If you were to Google “classic finance books every investor should read,” you’ll find Irrational Exuberance by Nobel Prize winner Robert Shiller on many lists. The third edition hit bookstores earlier this year.
When the first edition was published in 2000, it immediately hit the New York Times best-seller list, in part because Shiller’s research challenged the Efficient Market Hypothesis (EMH).
Widely accepted by many when Eugene Fama published the first definitive work in 1970, EMH is an investment theory that states it’s impossible to beat the markets because stock market efficiency causes share prices to always incorporate and reflect all relevant information. Shiller’s premise: The theory does not explain why the stock market can go through periods of significant mispricing lasting years and decades.
Shiller’s updated edition shows that this and the other themes of the book remain just as relevant today as they were when the first edition was published 15 years ago. Market events since 2000 — take the housing bubble for example — confirm the validity of Shiller’s basic premise that markets can be bid up to unusually high and unsustainable levels under the influence of market psychology.
The fact that these “bubbles” — when unsubstantiated mass enthusiasm for one kind of investment temporarily inflates prices to an unsustainable level — exist and can drive the economy is not disputed by history or most experts.
Shiller provides a list of learned, yet invalid, guiding principles that seem to drive the behavior of stock market investors. The public has learned that
(1) stocks always go right back up after they go down,
(2) stocks must always outperform other investments (long-run investors will always do best), and
(3) investing in stocks via mutual funds is always wise.
Shiller points out and backs up with research a warning that should give all investors pause: These principles have little support in fact.
Yet this sort of group thinking “can infect even the smartest people, thanks to overconfidence, lack of attention to details and excessive trust in the judgment of others, stemming from a failure to understand that others are not making independent judgments but are themselves following still others — the blind leading the blind.”
Pointing out some not-so-surprising trends — that people aren’t saving enough for their future, and stocks are still trading at P/E levels that are far higher than their historical averages — Shiller provides general advice for individual investors: Don’t be lulled into complacency by past investment successes, and don’t expect the level of returns we have seen in the past few years to continue.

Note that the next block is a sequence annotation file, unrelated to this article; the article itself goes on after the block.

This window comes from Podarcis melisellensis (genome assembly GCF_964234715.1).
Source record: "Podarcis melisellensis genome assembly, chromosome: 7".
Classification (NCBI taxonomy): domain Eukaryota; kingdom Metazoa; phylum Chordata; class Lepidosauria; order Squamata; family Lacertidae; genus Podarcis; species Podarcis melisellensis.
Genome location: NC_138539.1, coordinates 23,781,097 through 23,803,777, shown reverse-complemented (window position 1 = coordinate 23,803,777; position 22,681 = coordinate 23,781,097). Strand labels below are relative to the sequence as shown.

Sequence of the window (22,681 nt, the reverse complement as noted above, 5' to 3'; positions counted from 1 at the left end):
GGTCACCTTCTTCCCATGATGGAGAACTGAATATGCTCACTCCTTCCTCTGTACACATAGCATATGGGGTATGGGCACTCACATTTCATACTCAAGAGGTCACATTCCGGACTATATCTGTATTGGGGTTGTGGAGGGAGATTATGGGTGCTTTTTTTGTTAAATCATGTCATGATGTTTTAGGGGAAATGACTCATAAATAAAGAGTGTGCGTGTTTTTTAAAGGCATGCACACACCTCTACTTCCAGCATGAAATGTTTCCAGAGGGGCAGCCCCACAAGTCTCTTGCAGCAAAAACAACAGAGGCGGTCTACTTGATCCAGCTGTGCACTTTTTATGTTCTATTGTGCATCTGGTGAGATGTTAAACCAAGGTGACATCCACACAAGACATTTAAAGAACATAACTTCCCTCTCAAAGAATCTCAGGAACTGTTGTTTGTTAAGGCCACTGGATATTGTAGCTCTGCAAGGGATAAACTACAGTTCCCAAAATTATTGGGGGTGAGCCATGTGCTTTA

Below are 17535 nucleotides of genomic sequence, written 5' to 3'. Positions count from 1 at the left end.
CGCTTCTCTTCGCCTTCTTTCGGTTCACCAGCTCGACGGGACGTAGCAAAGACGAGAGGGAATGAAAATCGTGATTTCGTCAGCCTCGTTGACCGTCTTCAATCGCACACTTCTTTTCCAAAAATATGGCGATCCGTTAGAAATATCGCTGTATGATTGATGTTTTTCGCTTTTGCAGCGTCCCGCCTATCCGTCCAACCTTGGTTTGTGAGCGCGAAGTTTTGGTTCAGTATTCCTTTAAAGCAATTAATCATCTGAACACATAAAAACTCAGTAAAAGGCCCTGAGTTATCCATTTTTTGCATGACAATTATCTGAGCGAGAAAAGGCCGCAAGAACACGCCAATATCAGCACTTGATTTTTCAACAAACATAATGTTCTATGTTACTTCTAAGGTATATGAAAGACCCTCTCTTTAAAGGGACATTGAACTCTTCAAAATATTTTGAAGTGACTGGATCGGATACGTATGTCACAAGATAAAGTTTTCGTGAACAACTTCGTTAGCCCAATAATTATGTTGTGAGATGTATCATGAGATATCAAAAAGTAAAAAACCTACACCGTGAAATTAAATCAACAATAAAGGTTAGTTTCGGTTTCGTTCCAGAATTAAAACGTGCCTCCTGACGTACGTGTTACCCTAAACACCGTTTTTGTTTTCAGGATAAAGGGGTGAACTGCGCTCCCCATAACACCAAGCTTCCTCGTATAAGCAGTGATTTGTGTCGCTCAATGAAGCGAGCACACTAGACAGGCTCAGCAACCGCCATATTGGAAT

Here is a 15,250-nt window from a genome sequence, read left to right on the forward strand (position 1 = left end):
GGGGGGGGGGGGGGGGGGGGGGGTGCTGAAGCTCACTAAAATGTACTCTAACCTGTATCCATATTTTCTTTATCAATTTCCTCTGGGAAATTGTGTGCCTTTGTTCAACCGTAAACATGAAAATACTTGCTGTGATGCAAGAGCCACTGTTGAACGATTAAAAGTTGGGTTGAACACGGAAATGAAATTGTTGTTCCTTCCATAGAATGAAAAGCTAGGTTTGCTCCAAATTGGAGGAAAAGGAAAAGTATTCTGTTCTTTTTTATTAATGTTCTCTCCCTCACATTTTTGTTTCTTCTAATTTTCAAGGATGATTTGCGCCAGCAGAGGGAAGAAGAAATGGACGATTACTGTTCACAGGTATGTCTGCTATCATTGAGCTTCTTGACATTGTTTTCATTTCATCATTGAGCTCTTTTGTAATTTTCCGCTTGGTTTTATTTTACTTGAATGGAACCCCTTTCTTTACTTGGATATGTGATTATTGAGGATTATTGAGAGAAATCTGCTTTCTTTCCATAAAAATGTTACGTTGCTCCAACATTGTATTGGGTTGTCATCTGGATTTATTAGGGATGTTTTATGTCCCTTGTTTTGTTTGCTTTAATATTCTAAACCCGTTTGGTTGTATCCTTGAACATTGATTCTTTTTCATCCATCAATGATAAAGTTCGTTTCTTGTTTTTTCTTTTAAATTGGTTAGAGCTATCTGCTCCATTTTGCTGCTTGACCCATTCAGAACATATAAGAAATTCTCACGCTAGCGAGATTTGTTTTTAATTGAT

If Shiller’s book did provide a recommended investment strategy, it might be a cross between contrarian investing and value investing. In broadest terms, contrarians follow an investment style that goes against the prevailing market trends by buying assets that are performing poorly and then selling when they perform well.
History shows that the most successful investors, like Warren Buffett, are “value investors.” They pick a portfolio of profitable companies that are underpriced by conventional measures, securities that are cheap relative to the value of the company. The characteristic of value investors is they pull out of overvalued individual stocks but not out of the market as a whole when it appears overvalued.
Shiller lays out the pitfalls of investing in stocks at times of high P/E ratios (like the market is experiencing now) and the wisdom of investing in times of economic upheaval, as well as in value stocks that offer consistent earnings and dividends.
In his final chapter, Shiller proposes economic fixes aimed at lawmakers, advisors and institutions, some tried and some new. What’s lacking, and understandably because it’s not the stated goal of the book, is recommendations about what an individual investor should do given the premises set forth in the book.
The closest the book comes to recommending a path for individual investors is found in Chapter 11: “Certainly avoiding investments that have become so overpriced that only the zealots own them is a sensible strategy.”
Bottom line: I completely agree this book belongs on a top 10 list of investor classics. It provides a researched understanding of human behavior in relation to economics and finance. The central theme is that asset classes will become overvalued, sometimes hugely, and we can use long-term historical data to gauge the degree to which this happens. The same data can help us predict when we can expect strong future returns, for example, when we’re at the bottom of a crisis. Understanding this is important to investors because it’s difficult to recognize a bubble when you’re in it.